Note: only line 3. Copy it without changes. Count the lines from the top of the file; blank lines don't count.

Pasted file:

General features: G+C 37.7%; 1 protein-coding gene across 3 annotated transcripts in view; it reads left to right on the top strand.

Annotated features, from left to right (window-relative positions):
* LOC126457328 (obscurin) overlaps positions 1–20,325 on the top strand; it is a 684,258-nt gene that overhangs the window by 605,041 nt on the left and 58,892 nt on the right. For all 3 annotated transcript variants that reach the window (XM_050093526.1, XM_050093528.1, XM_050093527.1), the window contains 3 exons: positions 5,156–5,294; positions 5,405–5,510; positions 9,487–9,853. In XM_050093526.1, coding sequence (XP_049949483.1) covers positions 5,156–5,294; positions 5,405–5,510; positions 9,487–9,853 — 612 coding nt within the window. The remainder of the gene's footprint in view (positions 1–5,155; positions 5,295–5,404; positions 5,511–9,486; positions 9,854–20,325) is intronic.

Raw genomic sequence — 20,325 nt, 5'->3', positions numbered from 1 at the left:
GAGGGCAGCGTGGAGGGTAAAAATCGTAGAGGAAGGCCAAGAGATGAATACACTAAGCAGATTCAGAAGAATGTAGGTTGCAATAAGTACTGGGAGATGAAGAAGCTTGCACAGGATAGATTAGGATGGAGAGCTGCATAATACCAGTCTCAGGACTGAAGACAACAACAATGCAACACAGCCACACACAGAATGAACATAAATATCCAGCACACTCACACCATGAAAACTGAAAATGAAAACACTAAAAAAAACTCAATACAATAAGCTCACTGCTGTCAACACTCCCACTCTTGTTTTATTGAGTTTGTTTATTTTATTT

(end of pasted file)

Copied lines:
* LOC126457328 (obscurin) overlaps positions 1–20,325 on the top strand; it is a 684,258-nt gene that overhangs the window by 605,041 nt on the left and 58,892 nt on the right. For all 3 annotated transcript variants that reach the window (XM_050093526.1, XM_050093528.1, XM_050093527.1), the window contains 3 exons: positions 5,156–5,294; positions 5,405–5,510; positions 9,487–9,853. In XM_050093526.1, coding sequence (XP_049949483.1) covers positions 5,156–5,294; positions 5,405–5,510; positions 9,487–9,853 — 612 coding nt within the window. The remainder of the gene's footprint in view (positions 1–5,155; positions 5,295–5,404; positions 5,511–9,486; positions 9,854–20,325) is intronic.